My own view of the “Baptism of the Holy Spirit” was that it was indeed a second working of the Holy Spirit, but not for becoming holy or for speaking in tongues. My reading of Acts, chapter one verse eight, was that the Holy Spirit empowers the witness of the Christian. The primary work of the Holy Spirit, as I saw it then and continue to believe today, is to convict a person of sin and reveal to the person who Jesus is and what He did, showing the person that they are lost and hopeless without Him. I believed, then and now, that the Holy Spirit works conversion, the new birth, regeneration, and salvation, and that the individual can do nothing to save him or herself.

Awakened by Speaking in Tongues!

The day I began to speak in tongues in 1968 marked a turning point in my witness. I had graduated from seminary, my family was staying with my parents at their house in Sunland-Tujunga, a suburb of Los Angeles, and I lived sometimes at the Anchor Rescue Mission in San Francisco. After joining Lincoln Park Baptist Church, I regularly stayed, keeping my sleeping bag rolled up and stashed inside the pulpit during the day and sleeping on the floor next to it at night. One night at 2 a.m., having spent all day on the street evangelizing, followed by walking all the way back to the deep Richmond District and the church, I awoke loudly speaking in tongues. I was absolutely shocked.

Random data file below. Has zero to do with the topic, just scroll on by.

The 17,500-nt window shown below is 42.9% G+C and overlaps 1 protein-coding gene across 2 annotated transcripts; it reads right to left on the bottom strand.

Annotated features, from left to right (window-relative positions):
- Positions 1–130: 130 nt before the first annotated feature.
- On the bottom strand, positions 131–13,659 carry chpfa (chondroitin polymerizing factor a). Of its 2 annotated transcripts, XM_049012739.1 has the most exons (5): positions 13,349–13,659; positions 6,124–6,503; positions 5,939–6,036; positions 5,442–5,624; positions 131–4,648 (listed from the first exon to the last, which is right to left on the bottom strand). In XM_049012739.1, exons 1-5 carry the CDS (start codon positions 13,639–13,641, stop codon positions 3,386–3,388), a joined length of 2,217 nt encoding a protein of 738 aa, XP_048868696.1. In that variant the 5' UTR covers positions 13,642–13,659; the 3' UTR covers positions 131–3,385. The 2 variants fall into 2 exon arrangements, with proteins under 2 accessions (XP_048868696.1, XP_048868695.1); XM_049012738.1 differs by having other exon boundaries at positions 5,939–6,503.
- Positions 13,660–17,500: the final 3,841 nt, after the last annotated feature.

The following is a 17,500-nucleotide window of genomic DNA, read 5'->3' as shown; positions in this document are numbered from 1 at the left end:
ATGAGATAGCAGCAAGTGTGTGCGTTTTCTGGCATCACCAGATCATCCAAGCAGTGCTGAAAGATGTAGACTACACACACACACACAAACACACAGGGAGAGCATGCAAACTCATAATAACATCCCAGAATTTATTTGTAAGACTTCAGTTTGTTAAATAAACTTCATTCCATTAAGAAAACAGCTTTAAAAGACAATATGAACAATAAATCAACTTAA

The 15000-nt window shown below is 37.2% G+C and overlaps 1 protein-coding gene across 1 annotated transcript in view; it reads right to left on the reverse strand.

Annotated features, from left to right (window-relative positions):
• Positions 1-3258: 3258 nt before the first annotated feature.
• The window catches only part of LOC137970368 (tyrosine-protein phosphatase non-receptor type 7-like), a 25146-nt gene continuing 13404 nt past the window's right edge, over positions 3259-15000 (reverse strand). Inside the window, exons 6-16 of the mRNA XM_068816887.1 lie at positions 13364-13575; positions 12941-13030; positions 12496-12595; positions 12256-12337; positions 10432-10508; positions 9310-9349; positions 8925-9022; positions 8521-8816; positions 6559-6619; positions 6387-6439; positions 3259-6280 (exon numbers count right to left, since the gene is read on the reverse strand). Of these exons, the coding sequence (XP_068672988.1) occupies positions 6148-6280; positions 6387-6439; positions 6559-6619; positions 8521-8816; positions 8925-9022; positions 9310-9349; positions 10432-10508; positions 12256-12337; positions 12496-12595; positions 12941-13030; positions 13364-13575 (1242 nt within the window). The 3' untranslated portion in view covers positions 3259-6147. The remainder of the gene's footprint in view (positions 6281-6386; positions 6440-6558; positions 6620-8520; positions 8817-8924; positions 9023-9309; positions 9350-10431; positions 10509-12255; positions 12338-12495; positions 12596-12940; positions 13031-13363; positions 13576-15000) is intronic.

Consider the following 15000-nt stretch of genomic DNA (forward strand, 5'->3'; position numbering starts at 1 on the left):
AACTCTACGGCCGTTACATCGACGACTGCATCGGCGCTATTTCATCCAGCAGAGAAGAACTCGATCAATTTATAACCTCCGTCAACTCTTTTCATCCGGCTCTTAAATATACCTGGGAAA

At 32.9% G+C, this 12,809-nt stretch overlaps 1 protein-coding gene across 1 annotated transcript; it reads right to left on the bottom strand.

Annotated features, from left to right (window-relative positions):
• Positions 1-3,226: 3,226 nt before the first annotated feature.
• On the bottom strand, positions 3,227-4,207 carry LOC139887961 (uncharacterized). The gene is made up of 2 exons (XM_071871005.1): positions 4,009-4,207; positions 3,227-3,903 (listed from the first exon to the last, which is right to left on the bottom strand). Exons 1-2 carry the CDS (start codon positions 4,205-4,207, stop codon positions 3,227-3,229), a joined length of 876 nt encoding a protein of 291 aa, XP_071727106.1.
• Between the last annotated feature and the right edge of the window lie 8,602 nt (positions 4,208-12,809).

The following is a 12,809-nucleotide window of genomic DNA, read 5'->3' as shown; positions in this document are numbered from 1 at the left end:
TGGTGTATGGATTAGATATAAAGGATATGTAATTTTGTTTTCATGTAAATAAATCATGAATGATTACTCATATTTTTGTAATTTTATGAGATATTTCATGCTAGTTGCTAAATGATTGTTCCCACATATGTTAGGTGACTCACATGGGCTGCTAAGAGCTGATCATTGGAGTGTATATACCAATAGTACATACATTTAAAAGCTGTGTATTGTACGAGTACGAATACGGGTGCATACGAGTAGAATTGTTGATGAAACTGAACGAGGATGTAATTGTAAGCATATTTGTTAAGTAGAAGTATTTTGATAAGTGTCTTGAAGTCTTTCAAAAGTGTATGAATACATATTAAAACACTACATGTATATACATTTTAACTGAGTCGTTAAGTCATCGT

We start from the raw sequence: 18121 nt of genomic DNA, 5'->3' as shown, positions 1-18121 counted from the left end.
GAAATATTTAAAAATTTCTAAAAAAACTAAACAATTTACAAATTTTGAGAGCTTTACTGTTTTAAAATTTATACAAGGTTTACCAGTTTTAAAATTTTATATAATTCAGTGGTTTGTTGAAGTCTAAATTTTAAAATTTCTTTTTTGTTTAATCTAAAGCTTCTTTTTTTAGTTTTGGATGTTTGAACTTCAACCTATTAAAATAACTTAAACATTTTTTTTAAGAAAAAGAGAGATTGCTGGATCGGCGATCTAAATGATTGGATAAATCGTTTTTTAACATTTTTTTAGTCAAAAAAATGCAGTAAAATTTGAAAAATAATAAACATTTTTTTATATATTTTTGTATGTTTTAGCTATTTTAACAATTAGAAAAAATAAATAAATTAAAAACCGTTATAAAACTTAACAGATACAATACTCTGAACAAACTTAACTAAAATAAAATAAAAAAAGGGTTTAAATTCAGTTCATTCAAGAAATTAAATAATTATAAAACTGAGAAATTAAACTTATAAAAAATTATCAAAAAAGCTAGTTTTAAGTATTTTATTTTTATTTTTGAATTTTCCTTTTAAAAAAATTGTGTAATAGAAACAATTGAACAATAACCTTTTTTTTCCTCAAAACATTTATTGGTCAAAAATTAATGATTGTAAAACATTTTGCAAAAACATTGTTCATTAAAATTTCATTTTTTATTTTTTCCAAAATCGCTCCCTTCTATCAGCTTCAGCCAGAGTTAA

Acquaintances had previously tried to get me to speak in tongues, but I had resisted. The most notable example of this took place some months prior at the Clayton House, a ministry run by Dick Key, who was an Assembly of God minister. I visited there from time to time for fellowship and a cup of coffee and donuts. One day a group of the young people who ran the ministry literally pushed me onto a table and tried to work my mouth to get me to speak in tongues. I had to fight myself away from them, gather my coat and Bible, and flee from the scene. I never came back, and I felt a significant sense of loss, since these Christian brothers and sisters were the only other evangelicals reaching out to the hippies in the Haight-Ashbury at that time. It wasn’t long before Ted Wise and friends opened The Living Room on Page Street, but until then I was alone.

Nonetheless, now I was a tongues-speaker, and I continued to be one for many years, slowing down in 1972 and eventually ceasing all together in the mid to late 1970s. What tongues speaking triggered for me was a dramatic change in my ministry. Prior to this, a steady but small stream of conversions followed my ministry; but now the number began to grow significantly. There was such a marked differ- ence, that I could only account for it by assuming I had been empow- ered by the Holy Spirit that night I woke up speaking in tongues.1 It was Charles Simpson who helped me understand what had taken place.

Writing this book forces me to once again consider what happened then. I am doubtful that the conversions and sometime miracles had anything to do with me. Of course, it could not be so, since only God does these things. Perhaps it is that Acts 1:8 was operational—God’s Spirit empowered the witness, and that is the beginning and end of it.